Know who’s across the table from you — and who’s not, but should be. Adapt your plan to get them what they want, and you'll get your way.
You have the world’s best proposal. But the people you’re giving it to won’t accept its brilliance. You know there has to be something you can say to someone to get your deal through the door. Genius alone won’t cut it. You need to make your sale a win for everyone.
Know Who the Real Decision-Maker Is
Of course by everyone, I mean everyone in charge of accepting your proposal. Your first step should be to find the real decision-maker in the room. But looks can be deceiving, and so can behavior. The person who speaks eighty percent of the time might only hold twenty percent of the power. Pitching to them might send you down a wormhole, never to emerge. The decision-maker might also get annoyed by you ignoring them. BOOM! Deal dead! That’s why it’s crucial to find the real decision-maker as soon as you can.
Say you own an interstellar junkyard in a galaxy far, far away. You want to sell spare spaceship parts to the Rebel Alliance. You sit down for a holographic meeting with some loud-mouth, scruffy-looking guy and a woman with two buns in her hair who calls herself a princess. You aren’t sure at first who the decision-maker is.
So you decide to ask a few rapport-building questions that might give you some clue. You start with: “So, how long have you two been with the Alliance?”
Scruff boy immediately jumps in: “I only started fighting for the rebels a few weeks ago. I’m a rogue pilot and thought I could make more money with the Alliance than the Empire.”
In a more collected tone, the princess says: “I’ve been committed to leading the rebel forces my entire life. I’ve risked everything I have for over twenty years to make sure the Alliance runs smoothly and carries out my orders. Plus, I’m royalty and have total authority over the sourcing for spare spaceship parts.”
Clearly, the decision-maker is the princess. Start your pitch with questions that might yield clues to the real decision maker. Once you know who wears the pantsuit in the relationship, you can adapt your pitch to them.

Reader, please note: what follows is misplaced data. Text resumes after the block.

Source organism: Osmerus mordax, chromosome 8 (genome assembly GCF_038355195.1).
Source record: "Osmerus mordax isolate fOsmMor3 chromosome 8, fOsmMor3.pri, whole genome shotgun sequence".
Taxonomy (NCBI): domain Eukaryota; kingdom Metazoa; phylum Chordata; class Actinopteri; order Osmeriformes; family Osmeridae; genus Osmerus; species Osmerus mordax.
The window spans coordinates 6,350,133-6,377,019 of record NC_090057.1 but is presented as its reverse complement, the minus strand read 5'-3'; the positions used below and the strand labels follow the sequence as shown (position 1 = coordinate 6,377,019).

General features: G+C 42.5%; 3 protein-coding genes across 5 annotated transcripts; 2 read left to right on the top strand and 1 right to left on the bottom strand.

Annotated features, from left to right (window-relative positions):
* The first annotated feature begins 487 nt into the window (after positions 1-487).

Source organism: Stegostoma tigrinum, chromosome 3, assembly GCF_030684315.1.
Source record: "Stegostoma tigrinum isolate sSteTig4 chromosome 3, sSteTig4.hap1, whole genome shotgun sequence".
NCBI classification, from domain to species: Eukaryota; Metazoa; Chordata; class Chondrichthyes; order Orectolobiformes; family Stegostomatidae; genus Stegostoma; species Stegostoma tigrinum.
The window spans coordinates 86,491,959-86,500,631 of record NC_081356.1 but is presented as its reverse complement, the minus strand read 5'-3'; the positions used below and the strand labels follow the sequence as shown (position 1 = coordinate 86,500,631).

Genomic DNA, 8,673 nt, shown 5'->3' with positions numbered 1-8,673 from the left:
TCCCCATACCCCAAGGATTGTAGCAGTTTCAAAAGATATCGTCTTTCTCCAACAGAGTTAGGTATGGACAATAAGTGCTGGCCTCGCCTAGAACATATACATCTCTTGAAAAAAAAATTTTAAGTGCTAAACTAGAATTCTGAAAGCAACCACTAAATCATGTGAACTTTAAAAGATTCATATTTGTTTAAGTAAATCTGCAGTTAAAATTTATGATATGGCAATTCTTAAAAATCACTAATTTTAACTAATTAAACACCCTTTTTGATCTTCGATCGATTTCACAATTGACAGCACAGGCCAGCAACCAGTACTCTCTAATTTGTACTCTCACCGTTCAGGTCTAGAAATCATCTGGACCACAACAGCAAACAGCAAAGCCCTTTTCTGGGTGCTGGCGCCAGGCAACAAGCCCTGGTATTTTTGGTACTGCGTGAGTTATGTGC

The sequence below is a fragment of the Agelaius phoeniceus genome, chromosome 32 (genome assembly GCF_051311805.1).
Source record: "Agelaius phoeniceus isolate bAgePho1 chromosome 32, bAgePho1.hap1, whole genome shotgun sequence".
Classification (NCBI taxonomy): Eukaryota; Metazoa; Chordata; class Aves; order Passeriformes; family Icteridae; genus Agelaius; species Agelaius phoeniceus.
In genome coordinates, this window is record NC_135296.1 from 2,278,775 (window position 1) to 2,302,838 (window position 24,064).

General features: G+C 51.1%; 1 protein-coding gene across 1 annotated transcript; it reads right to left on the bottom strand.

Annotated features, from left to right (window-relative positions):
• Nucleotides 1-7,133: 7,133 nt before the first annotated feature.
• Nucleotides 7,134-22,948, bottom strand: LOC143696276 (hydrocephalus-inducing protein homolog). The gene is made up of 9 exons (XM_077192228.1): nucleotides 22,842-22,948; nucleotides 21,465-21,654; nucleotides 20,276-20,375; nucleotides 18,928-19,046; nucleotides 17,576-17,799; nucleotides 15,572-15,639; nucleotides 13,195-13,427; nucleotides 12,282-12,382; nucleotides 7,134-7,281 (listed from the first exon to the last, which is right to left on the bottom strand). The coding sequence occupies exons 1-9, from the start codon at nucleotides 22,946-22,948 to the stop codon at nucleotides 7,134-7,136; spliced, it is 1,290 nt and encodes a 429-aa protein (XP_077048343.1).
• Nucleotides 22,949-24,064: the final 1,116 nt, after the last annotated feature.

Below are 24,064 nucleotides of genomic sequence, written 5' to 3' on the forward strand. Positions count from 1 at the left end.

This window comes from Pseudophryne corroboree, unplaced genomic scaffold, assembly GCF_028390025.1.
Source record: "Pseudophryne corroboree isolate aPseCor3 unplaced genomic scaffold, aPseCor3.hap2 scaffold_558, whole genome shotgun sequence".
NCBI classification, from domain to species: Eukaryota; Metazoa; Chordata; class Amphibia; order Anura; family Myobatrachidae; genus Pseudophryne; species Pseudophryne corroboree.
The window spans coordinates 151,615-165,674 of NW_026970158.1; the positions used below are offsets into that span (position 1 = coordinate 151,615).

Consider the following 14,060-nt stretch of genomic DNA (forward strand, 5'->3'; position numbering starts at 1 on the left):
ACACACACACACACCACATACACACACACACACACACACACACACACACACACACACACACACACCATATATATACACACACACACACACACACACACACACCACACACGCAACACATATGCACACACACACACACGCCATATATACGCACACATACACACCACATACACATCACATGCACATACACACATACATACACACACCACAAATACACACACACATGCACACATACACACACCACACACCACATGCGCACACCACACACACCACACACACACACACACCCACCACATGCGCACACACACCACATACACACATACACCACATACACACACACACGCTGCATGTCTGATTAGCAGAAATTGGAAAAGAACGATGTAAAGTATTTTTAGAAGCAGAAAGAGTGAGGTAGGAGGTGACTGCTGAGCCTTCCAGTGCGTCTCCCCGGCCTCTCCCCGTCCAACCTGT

Make the Decision-Maker Win Personally
Most decision-makers speak for a group. And the best, most mature ones put the needs of the group above their own. (Wow, I said that with a straight face. There really aren’t such people. Those people are either torn to shreds by the psychopathic ladder-climbers, or they abandon their morals to become psychopathic ladder-climbers themselves.)
But even those pure souls like a deal that helps them personally, too. If you know what the decision-maker wants for themselves, in addition to what helps their team, you can craft an offer they can’t possibly refuse.
The princess is waiting for you to begin. You start by asking, “We want this deal to be a win for everyone. How can we make it a big win for you, in your own life, as well?”
The princess replies: “I have a care package I want to send home, and no way to deliver it. It’s nothing special. Just a few recipes, some holiday photos, a bottle of Alderaan Ruge Liqueur, and the plans to defeat a moon-sized planet-destroying weapon.”
“Well, then. Why don’t we add that care package to the first delivery of spare parts?”
Every hope or pain the decision-maker mentions is a chance for your plan to make their life better. Listen to what the decision-maker has to say and tweak your plan accordingly.